First Look: Warm Audio Warmdrive and Centavo Overdrive Pedals
Budget versions of Zen-Drive und Klon Centaur worth it?
Warm Audio is known for creating budget versions of legendary studio gear at a very good quality. Many of their microphones, pre-amps, and studio gear don’t just sound good, they also look the part. The company is now releasing two overdrive pedals: Warm Audio Warmdrive and Centavo. Each pedal comes after a very well-known and popular effect pedal already out there. We were able to get a first look ahead of the release.
Originally published on Gearnews.de by Claudius Grieger.
Warm Audio Warmdrive
The Warm Audio Warmdrive is most certainly a replica of the legendary Zen-Drive. This overdrive pedal is known for its musicality, but it does have one disadvantage: The original version from Lovepedal/Hermida goes for 270 Euros, which isn’t exactly cheap. There are older editions that reach even crazier prices. The Zen-Drive is thought of as a Dumble in a Box pedal which makes some guitarists hold it to be the holy grail of overdrives. I had been using the original for a couple of years in combination with my Jazzmaster so I was excited to compare the Warm Audio Warmdrive to my memory of the Zen-Drive. Therefore, I can’t vouch for complete objectivity, but that isn’t what music is about.
The Warmdrive looks so much like the original, it could be mistaken for it. The aluminum plate on top with the typical knobs and the Ying-Yang symbol. The differences lay in the detail. The Ying-Yang symbol is not black and white, but orange and white and it’s inverted. Also, the LED has no colored frame around it. And, of course, there is a different product and company name printed underneath the footswitch.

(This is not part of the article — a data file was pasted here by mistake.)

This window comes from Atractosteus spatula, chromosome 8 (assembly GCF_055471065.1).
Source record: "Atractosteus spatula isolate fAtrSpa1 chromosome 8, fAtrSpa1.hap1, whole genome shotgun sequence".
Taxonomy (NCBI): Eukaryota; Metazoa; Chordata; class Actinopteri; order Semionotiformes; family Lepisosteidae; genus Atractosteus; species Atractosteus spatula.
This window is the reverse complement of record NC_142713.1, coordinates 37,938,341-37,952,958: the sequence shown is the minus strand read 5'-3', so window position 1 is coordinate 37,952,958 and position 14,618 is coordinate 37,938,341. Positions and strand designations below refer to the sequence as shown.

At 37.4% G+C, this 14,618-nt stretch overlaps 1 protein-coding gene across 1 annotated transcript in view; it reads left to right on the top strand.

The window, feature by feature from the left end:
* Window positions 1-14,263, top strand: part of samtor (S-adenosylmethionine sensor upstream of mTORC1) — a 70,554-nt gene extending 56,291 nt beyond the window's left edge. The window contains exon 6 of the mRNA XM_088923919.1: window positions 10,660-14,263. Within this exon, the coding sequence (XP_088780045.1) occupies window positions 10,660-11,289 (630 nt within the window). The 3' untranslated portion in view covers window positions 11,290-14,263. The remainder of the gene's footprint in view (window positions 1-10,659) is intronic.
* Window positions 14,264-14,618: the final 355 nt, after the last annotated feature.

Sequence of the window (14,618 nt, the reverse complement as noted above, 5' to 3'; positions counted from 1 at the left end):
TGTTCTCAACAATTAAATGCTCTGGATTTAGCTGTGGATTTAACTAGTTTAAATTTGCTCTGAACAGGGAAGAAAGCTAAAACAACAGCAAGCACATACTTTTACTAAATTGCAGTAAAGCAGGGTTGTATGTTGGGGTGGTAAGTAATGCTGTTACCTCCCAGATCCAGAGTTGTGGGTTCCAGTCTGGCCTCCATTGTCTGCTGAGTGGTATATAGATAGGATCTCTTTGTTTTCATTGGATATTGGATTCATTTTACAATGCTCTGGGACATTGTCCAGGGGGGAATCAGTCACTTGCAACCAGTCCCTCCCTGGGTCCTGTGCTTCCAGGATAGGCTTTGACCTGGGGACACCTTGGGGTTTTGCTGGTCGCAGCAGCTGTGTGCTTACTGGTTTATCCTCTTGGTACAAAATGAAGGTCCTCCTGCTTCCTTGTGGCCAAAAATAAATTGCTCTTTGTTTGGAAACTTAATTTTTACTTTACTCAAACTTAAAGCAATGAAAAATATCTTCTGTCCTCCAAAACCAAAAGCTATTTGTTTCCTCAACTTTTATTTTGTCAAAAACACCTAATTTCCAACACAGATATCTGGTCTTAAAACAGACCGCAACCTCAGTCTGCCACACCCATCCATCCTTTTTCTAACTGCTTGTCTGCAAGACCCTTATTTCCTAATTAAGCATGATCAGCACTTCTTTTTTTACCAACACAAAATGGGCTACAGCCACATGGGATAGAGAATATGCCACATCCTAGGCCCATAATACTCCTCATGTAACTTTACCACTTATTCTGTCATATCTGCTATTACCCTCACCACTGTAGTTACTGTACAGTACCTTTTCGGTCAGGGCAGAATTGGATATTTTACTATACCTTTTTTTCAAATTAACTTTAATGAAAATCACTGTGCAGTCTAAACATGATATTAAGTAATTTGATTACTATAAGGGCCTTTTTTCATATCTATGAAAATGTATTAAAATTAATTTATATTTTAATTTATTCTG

The knobs don’t just look the same, they all have the same parameters as the original: Volume, Gain, Tone, and Voice. These should be self-explanatory. But in case, you are wondering, Tone is for shaping the high frequencies and Voice changes the mids.
The pedal runs in mono. Unfortunately, the power jack is on the right side of it, very close to the input jack, just like the original. I assume Warm Audio made this design choice to avoid humming (short paths), but for my personal taste, this positioning is unfortunate as I have laid out the power supply cabling on my board towards the backs of the pedals. The angled plug from the daisy-chained power cable gets in the way with a jack in this position.
I plugged the pedal in – and could immediately hear why it is so popular among guitarists. It sounds just as good with Humbuckers, as it does with “pearly” Single-Coils. The Warmdrive isn’t in-your-face, it never sounds harsh and brings enough distortion to compensate for a weak pickup output. In addition, the distortion’s structure is stable and works equally well for rhythm and for solo guitar, but also does not mush palm mutes. I would just love to keep it on my board.
However, there is significant noise during bypass when combining it with Humbuckers. The original did not have this flaw. Also, depending on your preferences, the Warmdrive can sound a bit muffled with some pickups. Even when turning Tone and Voice up to 11, they just don’t reach the same treble boost as the Centavo does.
Still, I highly recommend the Warmdrive. No wonder that the Zen-Drive (and the Warmdrive with it) is so popular, its sound almost always works.
Warm Audio Centavo
Let’s talk a closer look at the second pedal, the Centavo. If you couldn’t already tell by its optics, it is a clone of the Klon Centaur. The effect pedal that is so popular that its very first unit ever built is selling for more than 500.000 Euros. It turned out to be a joke from JHS founder Josh Scott, but still.
The Centaur is heralded by many to be one of the best overdrives on the market. It brings a very present sound, and its treble knob makes it especially useful for giving more punch to muffled Humbuckers, worn-out speakers, or tubes at their breaking point. But it works equally well with single-coils if you set it up correctly. The Centaur’s distortion can be described as moderate.